Restoring transportation links, FTA next stage of India-Bangladesh ties


According to the World Bank, seamless transport connectivity between India and Bangladesh has the potential to increase national income by as much as 17 per cent in Bangladesh and 8 per cent in India…reports Mahua Venkatesh and Sumi Khan

Amid celebrations marking December 16 — Vijay Diwas — not just for Bangladesh but also for India, the two neighbours reiterated the need to work closely on issues relating to connectivity and economic co-operation.

Prime Minister Narendra Modi who earlier described Bangladesh as a “soho jatri” or a co-traveller, tweeted, “On the 50th Vijay Diwas, I recall the great valour and sacrifice by the Muktijoddhas, Biranganas and bravehearts of the Indian Armed Forces. Together we fought and defeated oppressive forces. He added that President Ram Nath Kovind’s presence in Dhaka to be part of the celebrations honouring 50 years of independence “is of special significance to every Indian.”

“The future of India and Bangladesh are tied and intertwined with each other,” Ishfaq Ilahi Choudhury, who served as air commodore in Bangladesh’s Air Force said.

The focus for the governments of both countries has been on a host of bilateral issues relating primarily to connectivity including resuming transboundary rail links and opening up inland waterways which would in turn boost trade. Analysts said that these initiatives need to be formalised and concluded at the earliest.

According to the World Bank, seamless transport connectivity between India and Bangladesh has the potential to increase national income by as much as 17 per cent in Bangladesh and 8 per cent in India.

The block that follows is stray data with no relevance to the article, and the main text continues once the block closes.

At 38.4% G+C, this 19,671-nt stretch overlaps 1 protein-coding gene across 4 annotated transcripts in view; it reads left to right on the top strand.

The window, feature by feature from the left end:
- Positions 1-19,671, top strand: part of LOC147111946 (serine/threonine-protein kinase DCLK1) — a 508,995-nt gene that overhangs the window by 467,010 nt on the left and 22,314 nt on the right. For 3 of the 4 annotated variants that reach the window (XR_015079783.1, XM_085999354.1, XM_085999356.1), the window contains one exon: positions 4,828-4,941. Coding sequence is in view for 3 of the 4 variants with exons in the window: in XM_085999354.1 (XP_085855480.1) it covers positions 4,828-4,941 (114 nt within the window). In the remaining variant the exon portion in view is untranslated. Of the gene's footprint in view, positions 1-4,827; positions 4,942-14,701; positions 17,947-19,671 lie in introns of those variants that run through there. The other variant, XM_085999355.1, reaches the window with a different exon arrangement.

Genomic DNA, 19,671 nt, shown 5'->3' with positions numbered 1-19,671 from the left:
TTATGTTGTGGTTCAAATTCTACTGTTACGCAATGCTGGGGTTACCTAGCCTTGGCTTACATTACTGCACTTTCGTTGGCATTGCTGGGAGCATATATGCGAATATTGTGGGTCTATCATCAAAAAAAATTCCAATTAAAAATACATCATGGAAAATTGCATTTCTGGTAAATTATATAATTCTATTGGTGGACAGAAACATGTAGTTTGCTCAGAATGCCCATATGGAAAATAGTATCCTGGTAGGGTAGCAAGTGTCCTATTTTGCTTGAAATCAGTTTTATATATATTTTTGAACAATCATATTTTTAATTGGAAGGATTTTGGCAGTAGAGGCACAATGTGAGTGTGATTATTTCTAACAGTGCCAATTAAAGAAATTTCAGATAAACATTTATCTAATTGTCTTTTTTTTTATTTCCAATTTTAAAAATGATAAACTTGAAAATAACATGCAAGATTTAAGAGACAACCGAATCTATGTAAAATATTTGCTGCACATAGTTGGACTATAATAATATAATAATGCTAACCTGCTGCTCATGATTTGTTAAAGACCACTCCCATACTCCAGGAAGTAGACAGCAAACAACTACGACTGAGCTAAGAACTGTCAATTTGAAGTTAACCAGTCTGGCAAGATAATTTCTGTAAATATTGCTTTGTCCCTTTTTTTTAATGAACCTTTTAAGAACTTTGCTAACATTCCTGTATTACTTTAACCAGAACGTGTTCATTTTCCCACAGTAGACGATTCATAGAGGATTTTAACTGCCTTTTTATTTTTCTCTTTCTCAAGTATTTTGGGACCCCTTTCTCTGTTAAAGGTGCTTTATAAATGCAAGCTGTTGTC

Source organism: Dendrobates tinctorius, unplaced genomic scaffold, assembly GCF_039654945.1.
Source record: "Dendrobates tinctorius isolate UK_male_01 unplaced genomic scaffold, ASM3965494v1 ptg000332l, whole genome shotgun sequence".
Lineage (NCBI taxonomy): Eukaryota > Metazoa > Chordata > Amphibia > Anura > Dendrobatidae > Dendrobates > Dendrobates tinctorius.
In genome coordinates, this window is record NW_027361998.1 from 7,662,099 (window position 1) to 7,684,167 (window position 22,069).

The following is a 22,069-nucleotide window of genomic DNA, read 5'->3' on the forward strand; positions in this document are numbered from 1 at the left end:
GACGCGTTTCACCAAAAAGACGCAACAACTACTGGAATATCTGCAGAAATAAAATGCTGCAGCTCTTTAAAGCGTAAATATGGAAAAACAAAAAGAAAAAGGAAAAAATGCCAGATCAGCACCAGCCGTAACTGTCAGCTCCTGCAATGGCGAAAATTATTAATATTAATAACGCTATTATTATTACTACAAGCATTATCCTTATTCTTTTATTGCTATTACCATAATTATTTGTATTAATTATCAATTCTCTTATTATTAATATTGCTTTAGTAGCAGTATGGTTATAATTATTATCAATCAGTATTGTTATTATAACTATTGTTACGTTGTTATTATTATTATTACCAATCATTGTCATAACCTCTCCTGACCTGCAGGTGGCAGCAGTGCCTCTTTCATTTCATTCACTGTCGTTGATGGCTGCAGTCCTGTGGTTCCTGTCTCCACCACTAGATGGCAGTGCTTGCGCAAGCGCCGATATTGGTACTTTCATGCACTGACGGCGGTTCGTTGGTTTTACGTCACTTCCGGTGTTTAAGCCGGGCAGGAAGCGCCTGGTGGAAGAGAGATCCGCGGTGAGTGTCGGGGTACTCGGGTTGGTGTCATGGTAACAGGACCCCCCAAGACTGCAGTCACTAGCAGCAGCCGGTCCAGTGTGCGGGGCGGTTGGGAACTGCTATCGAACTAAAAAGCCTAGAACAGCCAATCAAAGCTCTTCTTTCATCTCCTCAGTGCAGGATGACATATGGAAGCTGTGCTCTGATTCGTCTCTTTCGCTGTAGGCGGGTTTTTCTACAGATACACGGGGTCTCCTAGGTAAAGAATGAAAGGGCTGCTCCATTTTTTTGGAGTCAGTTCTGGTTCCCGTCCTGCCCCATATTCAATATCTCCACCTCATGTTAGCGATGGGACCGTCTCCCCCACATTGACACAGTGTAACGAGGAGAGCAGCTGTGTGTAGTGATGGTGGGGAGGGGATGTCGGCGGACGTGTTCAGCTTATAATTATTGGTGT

Future relationship between the two countries that share a 4,096-kilometre-long border have to be based in mutual understanding and progress. “Ours is a joint celebration,” Bipul Chatterjee, Executive Director, CUTS International told India Narrative. “It has to be a two-way process and a win-win for both nations, for India to prosper economically and socially, Bangladesh has to be taken on board and vice versa,” he added

In 2020, India and Bangladesh resumed rail services between Haldibari in West Bengal and Chilahati located across the border after 55 years.

The two countries are looking at starting train services between Agartala in India and Akhaura, Gede (India), Darshana, Singhabad (India)-Rohanpur (Bangladesh), Radhikapur (India)-Birol (Bangladesh). Besides, connectivity through waterways is also on the cards.

A boost in rail and road links between India and Bangladesh will not only enhance bilateral ties but will also enhance connectivity for New Delhi with the north-eastern part while reducing emerging geopolitical vulnerabilities for both nations.

Besides connectivity, a trade agreement between the two is also expected to be signed. The World Bank report revealed that in East Asian and Sub-Saharan African economies, intraregional trade accounts for 50 per cent and 22 per cent of total trade, respectively. “In fact, it is about 15-20 per cent less expensive for a company in India to trade with a company in Brazil or Germany than with a company in Bangladesh,” the report said.